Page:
Presidents, Generals, and the Secret History of Nuclear War
New York: Simon & Shuster, 2021
Paperback 372 pp RRP $18.99
Reviewer: Robert Dixon, November 2022
Subtitled ‘Presidents, Generals and the Secret History of Nuclear War this is a comprehensive and extremely well written review of American nuclear policy from the Truman administration through to the Trump administration.
US administrations, regardless of the which party the President is a member of, have long claimed that their nuclear policy is to deter and if it cannot deter then to retaliate in kind to a nuclear attack, “so called second-strike deterrence”. However, Kaplan shows that in reality it has been the policy of successive administrations to strike first pre-emptively to the credible threat of a nuclear attack on the US - and possibly strike first with all nuclear weapons available on the basis of the ‘use them or lose them when the enemy retaliates’ philosophy. Over time, as civilian influence grew and information about the number of missiles and warheads in the USSR became more reliable (and the claim of a ‘missile gap’ was shown to be false), the key issues became: (i) How to reduce the number of warheads whilst maintaining a credible deterrence, that is, retain the number required to ensure no one would gain an advantage from launching a first strike, regardless of who went first; (ii) How to plan a nuclear attack that was large enough to terrify the enemy but small enough to be recognized unambiguously as a limited strike, so that, if the enemy retaliated, he’d keep his strike limited too; (iii) Are civilian areas as well as military bases to be targeted? and (iv) what number of warheads are to be directed at the same target in order to achieve a certain probability of destroying that target and how high should that probability be? Kaplan demonstrates that opinions on these issues differed not only between the military and the civilians in the defence and foreign policy areas, but also within the branches of the military and especially between the US Navy (hoping to increase the number of nuclear armed submarines) and the US Air Force (hoping to increase the number of land-based missiles and bombers).
The final chapter is itself most interesting as it deals with issues relevant to the current conflict involving Russia and the Ukraine. Until recently it has always been taken as a given that if Russia or some other enemy used nuclear weapons against an allied country, the US would respond with nuclear weapons. Kaplan sets out an interesting discussion of a National Security Council wargame first held at the time of the Obama administration. The game began with a Russian attack on a Baltic nation with the Russians resorting to the use of low-yield tactical nuclear weapons when they found themselves overwhelmed by NATO’s superiority in highly accurate long-range conventional weapons. The resort to low-yield nuclear weapons would be based on a belief on the part of the Russians that NATO’s leaders, fearing further catastrophic escalation, would stop the war and negotiate a peace. The scenarios considered by US policy makers in the wargame took a different path and focused on this: once the Russians began to use nuclear weapons the decision was whether NATO should retaliate by also using low-yield tactical nuclear weapons (even in the absence of a direct nuclear attack on the continental US or Europe) or instead simply ramp-up the use of conventional weapons (which was obviously succeeding as otherwise the Russians would not need to resort to using nukes). The new twist in that U.S. officials are thinking that they might respond to a Russian nuclear attack on Ukraine not with a nuclear attack of their own, but rather with a more intense and direct version of the non-nuclear offensive that they’re helping the Ukrainians wage now. Kaplans most recent publication on this topic (dated October 7, 2022) may be found here Why the U.S. might not use a nuke, even if Russia does. (slate.com)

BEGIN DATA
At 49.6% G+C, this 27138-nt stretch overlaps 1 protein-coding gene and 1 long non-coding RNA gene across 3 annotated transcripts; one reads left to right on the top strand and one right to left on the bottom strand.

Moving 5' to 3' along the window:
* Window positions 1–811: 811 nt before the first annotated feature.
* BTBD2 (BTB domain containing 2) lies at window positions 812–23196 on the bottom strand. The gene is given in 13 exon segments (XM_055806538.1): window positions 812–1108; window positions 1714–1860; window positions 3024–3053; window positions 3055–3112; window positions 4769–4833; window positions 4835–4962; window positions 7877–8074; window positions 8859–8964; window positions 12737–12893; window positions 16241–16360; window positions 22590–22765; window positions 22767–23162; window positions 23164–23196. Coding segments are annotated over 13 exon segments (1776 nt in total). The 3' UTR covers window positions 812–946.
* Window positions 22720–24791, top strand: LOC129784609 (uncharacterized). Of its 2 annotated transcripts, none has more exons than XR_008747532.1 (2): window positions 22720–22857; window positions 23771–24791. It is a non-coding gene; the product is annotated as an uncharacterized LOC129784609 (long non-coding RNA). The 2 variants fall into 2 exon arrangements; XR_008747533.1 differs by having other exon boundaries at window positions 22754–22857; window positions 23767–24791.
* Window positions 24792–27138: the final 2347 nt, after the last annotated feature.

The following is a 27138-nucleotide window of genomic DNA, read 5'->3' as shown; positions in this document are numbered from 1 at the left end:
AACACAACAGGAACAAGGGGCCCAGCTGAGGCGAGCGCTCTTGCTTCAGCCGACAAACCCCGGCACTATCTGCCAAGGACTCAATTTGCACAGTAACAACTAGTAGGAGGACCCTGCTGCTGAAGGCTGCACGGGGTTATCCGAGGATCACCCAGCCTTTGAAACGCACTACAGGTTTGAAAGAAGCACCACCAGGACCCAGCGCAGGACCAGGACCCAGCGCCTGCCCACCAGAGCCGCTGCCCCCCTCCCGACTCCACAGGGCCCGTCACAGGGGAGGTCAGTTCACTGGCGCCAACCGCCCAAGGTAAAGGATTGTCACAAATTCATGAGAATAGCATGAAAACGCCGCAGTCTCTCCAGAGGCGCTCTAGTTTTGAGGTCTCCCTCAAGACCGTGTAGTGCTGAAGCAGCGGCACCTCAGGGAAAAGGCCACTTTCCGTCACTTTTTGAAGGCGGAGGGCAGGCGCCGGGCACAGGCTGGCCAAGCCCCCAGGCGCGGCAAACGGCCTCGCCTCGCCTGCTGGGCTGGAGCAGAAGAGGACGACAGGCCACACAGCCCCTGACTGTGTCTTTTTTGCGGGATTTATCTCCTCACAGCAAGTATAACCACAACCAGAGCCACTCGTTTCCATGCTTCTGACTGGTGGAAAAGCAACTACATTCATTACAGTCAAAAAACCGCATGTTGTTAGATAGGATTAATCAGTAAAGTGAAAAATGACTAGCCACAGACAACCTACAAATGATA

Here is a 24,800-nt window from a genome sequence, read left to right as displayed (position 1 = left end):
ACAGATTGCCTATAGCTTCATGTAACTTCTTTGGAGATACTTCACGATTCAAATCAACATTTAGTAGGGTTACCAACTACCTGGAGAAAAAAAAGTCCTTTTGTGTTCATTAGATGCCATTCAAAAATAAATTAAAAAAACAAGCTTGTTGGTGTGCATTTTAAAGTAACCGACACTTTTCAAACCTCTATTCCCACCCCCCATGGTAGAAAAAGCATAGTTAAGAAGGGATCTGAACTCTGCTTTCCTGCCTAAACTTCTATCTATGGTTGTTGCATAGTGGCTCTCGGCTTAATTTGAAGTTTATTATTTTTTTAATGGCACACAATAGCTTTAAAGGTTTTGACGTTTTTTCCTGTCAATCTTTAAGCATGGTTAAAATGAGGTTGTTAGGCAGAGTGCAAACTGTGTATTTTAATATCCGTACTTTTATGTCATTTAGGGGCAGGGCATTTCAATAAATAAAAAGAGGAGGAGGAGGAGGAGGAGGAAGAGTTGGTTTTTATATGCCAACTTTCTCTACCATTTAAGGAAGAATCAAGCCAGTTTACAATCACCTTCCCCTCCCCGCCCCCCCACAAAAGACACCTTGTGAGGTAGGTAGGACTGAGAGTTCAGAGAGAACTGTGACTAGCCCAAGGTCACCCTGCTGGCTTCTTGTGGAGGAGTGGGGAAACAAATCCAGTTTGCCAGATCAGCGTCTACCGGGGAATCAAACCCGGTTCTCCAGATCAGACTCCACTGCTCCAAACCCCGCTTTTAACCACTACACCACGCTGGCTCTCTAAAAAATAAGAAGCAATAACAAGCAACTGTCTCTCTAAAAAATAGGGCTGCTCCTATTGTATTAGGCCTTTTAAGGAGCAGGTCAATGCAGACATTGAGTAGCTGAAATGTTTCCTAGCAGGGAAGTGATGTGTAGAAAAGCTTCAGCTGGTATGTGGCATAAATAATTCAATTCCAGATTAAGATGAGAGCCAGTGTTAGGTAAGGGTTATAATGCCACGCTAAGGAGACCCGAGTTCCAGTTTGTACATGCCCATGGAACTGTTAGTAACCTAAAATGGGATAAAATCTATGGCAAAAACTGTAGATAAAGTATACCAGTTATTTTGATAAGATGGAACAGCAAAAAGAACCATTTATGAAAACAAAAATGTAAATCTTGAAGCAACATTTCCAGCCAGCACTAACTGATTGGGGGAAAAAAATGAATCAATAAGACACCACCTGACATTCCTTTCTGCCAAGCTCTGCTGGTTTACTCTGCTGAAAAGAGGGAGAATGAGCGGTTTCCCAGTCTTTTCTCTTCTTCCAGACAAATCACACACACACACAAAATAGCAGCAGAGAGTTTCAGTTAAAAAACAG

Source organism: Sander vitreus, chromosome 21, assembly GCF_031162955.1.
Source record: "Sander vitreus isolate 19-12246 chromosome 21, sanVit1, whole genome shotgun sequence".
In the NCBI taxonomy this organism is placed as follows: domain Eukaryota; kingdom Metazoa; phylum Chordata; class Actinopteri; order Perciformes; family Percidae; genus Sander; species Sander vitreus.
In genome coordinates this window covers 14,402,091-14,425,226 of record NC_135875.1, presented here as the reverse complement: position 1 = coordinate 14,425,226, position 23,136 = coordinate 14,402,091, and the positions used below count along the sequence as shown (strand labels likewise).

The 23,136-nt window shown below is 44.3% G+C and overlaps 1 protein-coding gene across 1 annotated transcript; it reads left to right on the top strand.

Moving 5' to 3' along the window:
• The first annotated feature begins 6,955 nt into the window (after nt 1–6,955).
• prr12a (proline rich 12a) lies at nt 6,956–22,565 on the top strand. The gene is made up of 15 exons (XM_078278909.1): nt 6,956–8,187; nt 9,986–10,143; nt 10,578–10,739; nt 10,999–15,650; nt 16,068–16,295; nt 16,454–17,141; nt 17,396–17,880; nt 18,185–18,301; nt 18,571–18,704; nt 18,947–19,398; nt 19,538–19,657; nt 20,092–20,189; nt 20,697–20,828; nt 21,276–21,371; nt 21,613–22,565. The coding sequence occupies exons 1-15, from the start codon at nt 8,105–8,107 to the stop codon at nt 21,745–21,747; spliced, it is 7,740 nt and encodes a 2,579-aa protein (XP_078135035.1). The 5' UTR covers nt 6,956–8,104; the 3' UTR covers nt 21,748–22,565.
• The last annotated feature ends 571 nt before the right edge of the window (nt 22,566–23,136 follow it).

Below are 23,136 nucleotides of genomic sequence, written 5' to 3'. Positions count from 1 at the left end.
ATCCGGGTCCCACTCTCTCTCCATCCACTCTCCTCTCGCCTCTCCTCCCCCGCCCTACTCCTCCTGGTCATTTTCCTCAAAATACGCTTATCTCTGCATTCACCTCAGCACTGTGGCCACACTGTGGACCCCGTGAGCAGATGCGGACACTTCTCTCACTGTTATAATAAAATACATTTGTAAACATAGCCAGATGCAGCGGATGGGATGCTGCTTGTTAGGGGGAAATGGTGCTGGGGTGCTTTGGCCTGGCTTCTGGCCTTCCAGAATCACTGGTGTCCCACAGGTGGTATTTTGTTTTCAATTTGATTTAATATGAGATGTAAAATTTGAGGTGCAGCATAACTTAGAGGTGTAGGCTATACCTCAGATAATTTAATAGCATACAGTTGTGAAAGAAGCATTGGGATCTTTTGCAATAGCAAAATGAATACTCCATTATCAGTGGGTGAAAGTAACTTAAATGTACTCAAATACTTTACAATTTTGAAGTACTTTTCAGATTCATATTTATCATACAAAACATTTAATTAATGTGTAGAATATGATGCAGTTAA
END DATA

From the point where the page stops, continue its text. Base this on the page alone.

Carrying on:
While the book is a good-read and is very informative, I have two criticisms. First, the text is organized chronologically. While this seems a natural way to write a history it leads to much repetition as each administration is faced with the same dilemmas: How to deter nuclear war? How to fight a nuclear war? If nuclear war cannot be deterred how to win it? Secondly, I am surprised that there is no mention anywhere in the book of John von Neumann, said to be one of the people who Dr Strangelove represents in the movie by that name. A distinguished mathematician and one of the early developers of Game Theory, he was awarded the Medal of Freedom by President Eisenhower for his contributions to the development of nuclear weapons and policy. Von Neumann believed full-blown war with the Soviet Union was imminent and his application of game theory to that scenario led him to advise Eisenhower to launch a surprise, pre-emptive attack by the United States. ‘If you say why not bomb them tomorrow, I say why not today?’ he said in 1950. ‘If you say today at 5 o’clock, I say why not one o’clock?’ Fortunately for all of us, Eisenhower did not follow his advice.
The book includes twenty-one photographs (mostly of US Presidents, their national security advisers, and defence secretaries); thirty-three pages of endnotes, and a very comprehensive twenty-six-page Index.
Fred Kaplan is the national-security columnist for Slate, a popular online magazine that covers current affairs, politics, and culture in the United States. He is author of a number of books on US nuclear strategy and the Cold War. In 1983 Kaplan won a Pulitzer Prize while working as a reporter for the Boston Globe.
The RUSI – Vic Library thanks the publisher for making this work available for review.